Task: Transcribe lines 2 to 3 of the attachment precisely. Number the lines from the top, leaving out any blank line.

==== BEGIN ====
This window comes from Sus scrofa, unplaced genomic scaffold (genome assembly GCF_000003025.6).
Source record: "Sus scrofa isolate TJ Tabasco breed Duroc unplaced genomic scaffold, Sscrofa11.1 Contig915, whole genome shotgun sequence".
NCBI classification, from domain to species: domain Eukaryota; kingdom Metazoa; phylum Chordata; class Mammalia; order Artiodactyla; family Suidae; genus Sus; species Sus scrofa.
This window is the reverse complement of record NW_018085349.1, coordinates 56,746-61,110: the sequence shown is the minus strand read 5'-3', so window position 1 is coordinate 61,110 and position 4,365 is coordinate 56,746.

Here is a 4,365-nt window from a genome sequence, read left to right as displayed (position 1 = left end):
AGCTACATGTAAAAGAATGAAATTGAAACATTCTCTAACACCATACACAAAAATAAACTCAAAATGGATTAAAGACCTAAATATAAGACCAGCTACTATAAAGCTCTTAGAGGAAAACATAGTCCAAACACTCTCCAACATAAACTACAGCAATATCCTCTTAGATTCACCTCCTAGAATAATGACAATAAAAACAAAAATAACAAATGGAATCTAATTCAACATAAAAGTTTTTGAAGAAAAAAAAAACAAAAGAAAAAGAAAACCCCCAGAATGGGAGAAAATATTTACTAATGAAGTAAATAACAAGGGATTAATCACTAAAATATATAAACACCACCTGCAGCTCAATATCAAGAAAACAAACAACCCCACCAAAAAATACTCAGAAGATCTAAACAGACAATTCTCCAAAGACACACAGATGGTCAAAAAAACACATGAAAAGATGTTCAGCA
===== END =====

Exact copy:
Source record: "Sus scrofa isolate TJ Tabasco breed Duroc unplaced genomic scaffold, Sscrofa11.1 Contig915, whole genome shotgun sequence".
NCBI classification, from domain to species: domain Eukaryota; kingdom Metazoa; phylum Chordata; class Mammalia; order Artiodactyla; family Suidae; genus Sus; species Sus scrofa.